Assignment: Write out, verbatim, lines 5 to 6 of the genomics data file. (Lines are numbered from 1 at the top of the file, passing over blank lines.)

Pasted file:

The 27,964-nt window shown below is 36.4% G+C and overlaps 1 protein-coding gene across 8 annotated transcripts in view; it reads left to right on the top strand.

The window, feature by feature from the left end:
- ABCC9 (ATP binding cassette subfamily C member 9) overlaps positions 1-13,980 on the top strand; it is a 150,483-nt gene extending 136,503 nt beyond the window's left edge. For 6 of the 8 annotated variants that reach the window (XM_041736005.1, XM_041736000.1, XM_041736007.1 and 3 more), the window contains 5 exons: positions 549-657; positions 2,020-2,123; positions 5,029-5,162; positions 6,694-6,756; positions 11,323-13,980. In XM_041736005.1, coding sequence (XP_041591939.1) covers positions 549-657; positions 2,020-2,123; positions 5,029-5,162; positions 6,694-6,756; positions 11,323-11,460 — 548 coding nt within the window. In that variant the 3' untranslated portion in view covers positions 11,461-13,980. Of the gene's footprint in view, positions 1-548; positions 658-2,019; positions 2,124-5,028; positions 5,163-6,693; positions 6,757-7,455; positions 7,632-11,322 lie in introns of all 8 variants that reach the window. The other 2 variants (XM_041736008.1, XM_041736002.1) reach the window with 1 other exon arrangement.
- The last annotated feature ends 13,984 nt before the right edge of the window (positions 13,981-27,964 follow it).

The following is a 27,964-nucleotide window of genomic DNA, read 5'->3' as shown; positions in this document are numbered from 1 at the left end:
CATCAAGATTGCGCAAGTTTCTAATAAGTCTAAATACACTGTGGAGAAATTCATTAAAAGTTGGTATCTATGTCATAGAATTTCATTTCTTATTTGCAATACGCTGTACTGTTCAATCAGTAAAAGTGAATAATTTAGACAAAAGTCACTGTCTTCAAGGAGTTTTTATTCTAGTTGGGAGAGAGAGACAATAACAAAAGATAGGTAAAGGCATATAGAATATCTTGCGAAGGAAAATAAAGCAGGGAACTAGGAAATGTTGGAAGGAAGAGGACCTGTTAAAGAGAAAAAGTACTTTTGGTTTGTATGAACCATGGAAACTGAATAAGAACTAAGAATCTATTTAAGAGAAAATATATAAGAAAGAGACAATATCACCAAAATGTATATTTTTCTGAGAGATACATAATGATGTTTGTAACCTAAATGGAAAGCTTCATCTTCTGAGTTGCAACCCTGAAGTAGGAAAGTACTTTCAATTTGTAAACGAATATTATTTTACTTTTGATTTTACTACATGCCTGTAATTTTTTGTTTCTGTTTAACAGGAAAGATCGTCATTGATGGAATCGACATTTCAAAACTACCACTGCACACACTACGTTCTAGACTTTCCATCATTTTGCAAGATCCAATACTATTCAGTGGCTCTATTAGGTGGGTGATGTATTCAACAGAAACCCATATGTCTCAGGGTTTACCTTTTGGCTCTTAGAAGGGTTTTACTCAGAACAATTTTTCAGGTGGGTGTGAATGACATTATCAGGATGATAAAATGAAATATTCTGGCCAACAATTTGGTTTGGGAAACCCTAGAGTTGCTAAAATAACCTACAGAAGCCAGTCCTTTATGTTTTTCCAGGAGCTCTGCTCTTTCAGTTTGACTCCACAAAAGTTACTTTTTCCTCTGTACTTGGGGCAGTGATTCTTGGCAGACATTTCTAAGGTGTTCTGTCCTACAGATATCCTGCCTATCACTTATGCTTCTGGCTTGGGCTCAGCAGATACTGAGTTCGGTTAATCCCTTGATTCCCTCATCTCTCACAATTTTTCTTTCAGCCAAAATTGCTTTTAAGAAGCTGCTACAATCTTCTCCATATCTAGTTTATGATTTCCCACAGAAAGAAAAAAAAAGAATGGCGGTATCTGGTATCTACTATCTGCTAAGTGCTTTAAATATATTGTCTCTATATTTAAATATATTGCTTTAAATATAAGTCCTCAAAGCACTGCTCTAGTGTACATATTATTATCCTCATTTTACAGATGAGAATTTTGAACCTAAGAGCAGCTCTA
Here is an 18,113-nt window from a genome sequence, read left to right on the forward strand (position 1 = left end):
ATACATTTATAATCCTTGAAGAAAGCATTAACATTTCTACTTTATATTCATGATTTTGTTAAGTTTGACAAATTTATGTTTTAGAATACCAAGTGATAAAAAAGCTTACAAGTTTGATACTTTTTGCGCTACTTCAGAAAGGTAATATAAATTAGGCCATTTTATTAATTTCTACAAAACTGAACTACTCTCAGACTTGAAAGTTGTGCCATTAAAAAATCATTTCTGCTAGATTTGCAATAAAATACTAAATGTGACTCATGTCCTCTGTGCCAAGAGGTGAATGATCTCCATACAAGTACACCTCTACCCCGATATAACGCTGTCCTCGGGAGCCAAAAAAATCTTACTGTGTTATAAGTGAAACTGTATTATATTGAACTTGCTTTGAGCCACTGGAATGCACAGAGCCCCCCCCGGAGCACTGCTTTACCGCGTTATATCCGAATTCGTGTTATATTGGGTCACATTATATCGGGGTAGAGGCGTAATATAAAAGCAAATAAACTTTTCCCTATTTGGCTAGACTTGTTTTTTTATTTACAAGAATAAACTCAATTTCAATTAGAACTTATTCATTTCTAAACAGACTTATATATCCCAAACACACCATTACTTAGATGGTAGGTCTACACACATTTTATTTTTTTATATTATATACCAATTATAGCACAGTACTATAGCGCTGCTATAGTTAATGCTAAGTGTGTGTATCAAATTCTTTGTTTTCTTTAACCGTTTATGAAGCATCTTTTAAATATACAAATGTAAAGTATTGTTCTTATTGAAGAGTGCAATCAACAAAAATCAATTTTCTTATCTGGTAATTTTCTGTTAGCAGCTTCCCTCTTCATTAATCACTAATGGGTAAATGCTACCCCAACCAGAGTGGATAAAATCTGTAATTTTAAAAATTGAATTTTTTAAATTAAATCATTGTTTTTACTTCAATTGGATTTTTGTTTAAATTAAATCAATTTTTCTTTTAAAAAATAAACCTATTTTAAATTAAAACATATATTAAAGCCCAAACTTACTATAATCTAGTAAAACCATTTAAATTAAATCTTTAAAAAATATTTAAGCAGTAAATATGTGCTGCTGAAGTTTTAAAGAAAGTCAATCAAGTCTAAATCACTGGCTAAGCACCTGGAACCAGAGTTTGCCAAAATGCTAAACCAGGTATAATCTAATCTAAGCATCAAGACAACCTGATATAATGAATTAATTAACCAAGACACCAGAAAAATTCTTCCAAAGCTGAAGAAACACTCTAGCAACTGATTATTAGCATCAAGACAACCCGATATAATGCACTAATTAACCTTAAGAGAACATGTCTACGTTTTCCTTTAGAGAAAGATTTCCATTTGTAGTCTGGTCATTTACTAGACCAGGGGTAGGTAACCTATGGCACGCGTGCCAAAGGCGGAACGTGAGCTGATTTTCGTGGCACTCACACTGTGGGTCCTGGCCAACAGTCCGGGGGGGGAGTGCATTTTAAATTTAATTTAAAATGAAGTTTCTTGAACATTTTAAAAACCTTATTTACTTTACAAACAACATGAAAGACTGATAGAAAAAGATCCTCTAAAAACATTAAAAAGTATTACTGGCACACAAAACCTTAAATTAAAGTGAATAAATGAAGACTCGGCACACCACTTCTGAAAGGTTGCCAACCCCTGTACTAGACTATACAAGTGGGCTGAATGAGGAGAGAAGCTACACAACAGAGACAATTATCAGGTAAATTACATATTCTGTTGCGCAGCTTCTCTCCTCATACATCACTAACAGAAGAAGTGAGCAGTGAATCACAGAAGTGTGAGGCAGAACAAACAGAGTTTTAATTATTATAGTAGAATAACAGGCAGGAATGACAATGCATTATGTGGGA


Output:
The following is a 27,964-nucleotide window of genomic DNA, read 5'->3' as shown; positions in this document are numbered from 1 at the left end:
CATCAAGATTGCGCAAGTTTCTAATAAGTCTAAATACACTGTGGAGAAATTCATTAAAAGTTGGTATCTATGTCATAGAATTTCATTTCTTATTTGCAATACGCTGTACTGTTCAATCAGTAAAAGTGAATAATTTAGACAAAAGTCACTGTCTTCAAGGAGTTTTTATTCTAGTTGGGAGAGAGAGACAATAACAAAAGATAGGTAAAGGCATATAGAATATCTTGCGAAGGAAAATAAAGCAGGGAACTAGGAAATGTTGGAAGGAAGAGGACCTGTTAAAGAGAAAAAGTACTTTTGGTTTGTATGAACCATGGAAACTGAATAAGAACTAAGAATCTATTTAAGAGAAAATATATAAGAAAGAGACAATATCACCAAAATGTATATTTTTCTGAGAGATACATAATGATGTTTGTAACCTAAATGGAAAGCTTCATCTTCTGAGTTGCAACCCTGAAGTAGGAAAGTACTTTCAATTTGTAAACGAATATTATTTTACTTTTGATTTTACTACATGCCTGTAATTTTTTGTTTCTGTTTAACAGGAAAGATCGTCATTGATGGAATCGACATTTCAAAACTACCACTGCACACACTACGTTCTAGACTTTCCATCATTTTGCAAGATCCAATACTATTCAGTGGCTCTATTAGGTGGGTGATGTATTCAACAGAAACCCATATGTCTCAGGGTTTACCTTTTGGCTCTTAGAAGGGTTTTACTCAGAACAATTTTTCAGGTGGGTGTGAATGACATTATCAGGATGATAAAATGAAATATTCTGGCCAACAATTTGGTTTGGGAAACCCTAGAGTTGCTAAAATAACCTACAGAAGCCAGTCCTTTATGTTTTTCCAGGAGCTCTGCTCTTTCAGTTTGACTCCACAAAAGTTACTTTTTCCTCTGTACTTGGGGCAGTGATTCTTGGCAGACATTTCTAAGGTGTTCTGTCCTACAGATATCCTGCCTATCACTTATGCTTCTGGCTTGGGCTCAGCAGATACTGAGTTCGGTTAATCCCTTGATTCCCTCATCTCTCACAATTTTTCTTTCAGCCAAAATTGCTTTTAAGAAGCTGCTACAATCTTCTCCATATCTAGTTTATGATTTCCCACAGAAAGAAAAAAAAAGAATGGCGGTATCTGGTATCTACTATCTGCTAAGTGCTTTAAATATATTGTCTCTATATTTAAATATATTGCTTTAAATATAAGTCCTCAAAGCACTGCTCTAGTGTACATATTATTATCCTCATTTTACAGATGAGAATTTTGAACCTAAGAGCAGCTCTA